We propose a theory of democratic backsliding where citizens' retrospective assessment of an incumbent politician depends on expectations that are endogenous to the incumbent's behaviour. We show that democratic backsliding can occur even when most citizens and most politicians intrinsically value democracy. By challenging norms of democracy, an incumbent can lower citizens' expectations; by not doubling down on this challenge, he can then beat this lowered standard. As a result, gradual backsliding can actually enhance an incumbent's popular support not despite but because of citizens' opposition to backsliding. This mechanism can only arise when citizens are uncertain enough about incumbents' preferences (e.g. owing to programmatically weak parties). Mass polarization, instead, can reduce the occurrence of backsliding while simultaneously increasing its severity.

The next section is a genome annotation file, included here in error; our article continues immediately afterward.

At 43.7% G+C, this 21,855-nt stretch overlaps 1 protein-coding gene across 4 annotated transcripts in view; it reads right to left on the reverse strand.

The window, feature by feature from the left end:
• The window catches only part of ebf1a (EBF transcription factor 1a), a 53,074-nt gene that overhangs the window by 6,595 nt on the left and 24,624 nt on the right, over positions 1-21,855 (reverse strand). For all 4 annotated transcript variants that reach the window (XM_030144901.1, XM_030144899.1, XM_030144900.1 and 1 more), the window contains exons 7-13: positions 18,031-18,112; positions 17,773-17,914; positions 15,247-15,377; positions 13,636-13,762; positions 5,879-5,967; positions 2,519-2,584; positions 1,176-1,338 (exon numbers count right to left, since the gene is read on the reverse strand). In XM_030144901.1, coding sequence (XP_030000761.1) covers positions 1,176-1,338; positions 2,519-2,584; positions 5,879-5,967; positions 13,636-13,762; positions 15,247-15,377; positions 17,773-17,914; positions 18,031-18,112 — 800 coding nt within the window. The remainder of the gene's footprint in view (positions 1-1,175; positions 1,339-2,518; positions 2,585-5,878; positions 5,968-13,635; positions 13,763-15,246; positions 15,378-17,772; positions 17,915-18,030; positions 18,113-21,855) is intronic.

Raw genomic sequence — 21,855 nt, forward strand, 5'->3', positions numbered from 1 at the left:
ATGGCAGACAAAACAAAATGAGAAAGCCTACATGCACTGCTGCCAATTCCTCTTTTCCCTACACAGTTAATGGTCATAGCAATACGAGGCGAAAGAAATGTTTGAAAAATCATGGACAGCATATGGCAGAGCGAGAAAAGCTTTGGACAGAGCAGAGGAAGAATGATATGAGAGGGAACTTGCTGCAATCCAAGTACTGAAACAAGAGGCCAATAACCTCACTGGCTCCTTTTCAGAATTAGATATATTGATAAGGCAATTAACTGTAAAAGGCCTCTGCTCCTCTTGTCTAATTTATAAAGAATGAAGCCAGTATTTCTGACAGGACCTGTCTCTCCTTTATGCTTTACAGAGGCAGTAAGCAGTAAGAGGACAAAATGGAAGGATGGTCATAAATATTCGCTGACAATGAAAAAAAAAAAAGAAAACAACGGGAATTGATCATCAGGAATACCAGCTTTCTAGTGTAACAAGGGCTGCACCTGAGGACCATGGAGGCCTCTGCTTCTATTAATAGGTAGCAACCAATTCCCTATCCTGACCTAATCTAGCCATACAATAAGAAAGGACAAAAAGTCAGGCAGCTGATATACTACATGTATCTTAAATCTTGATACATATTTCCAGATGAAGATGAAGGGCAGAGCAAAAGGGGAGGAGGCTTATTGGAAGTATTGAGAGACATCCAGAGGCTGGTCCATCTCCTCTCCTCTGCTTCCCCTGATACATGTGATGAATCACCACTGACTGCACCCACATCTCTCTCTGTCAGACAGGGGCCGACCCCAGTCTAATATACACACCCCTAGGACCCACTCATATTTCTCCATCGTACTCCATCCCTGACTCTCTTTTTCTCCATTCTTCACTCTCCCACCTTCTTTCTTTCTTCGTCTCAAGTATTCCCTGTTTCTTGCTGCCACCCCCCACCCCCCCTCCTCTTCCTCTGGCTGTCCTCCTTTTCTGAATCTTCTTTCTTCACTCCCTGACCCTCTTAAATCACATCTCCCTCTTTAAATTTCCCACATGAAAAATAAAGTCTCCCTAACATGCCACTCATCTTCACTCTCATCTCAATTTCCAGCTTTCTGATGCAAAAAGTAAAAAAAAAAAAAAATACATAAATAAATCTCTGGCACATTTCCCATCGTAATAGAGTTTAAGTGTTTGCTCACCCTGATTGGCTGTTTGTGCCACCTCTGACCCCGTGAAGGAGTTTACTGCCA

Reference Points and Democratic Backsliding

Grillo, E;
2023

Abstract

We propose a theory of democratic backsliding where citizens' retrospective assessment of an incumbent politician depends on expectations that are endogenous to the incumbent's behaviour. We show that democratic backsliding can occur even when most citizens and most politicians intrinsically value democracy. By challenging norms of democracy, an incumbent can lower citizens' expectations; by not doubling down on this challenge, he can then beat this lowered standard. As a result, gradual backsliding can actually enhance an incumbent's popular support not despite but because of citizens' opposition to backsliding. This mechanism can only arise when citizens are uncertain enough about incumbents' preferences (e.g. owing to programmatically weak parties). Mass polarization, instead, can reduce the occurrence of backsliding while simultaneously increasing its severity.
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Utilizza questo identificativo per citare o creare un link a questo documento: https://hdl.handle.net/11577/3457285
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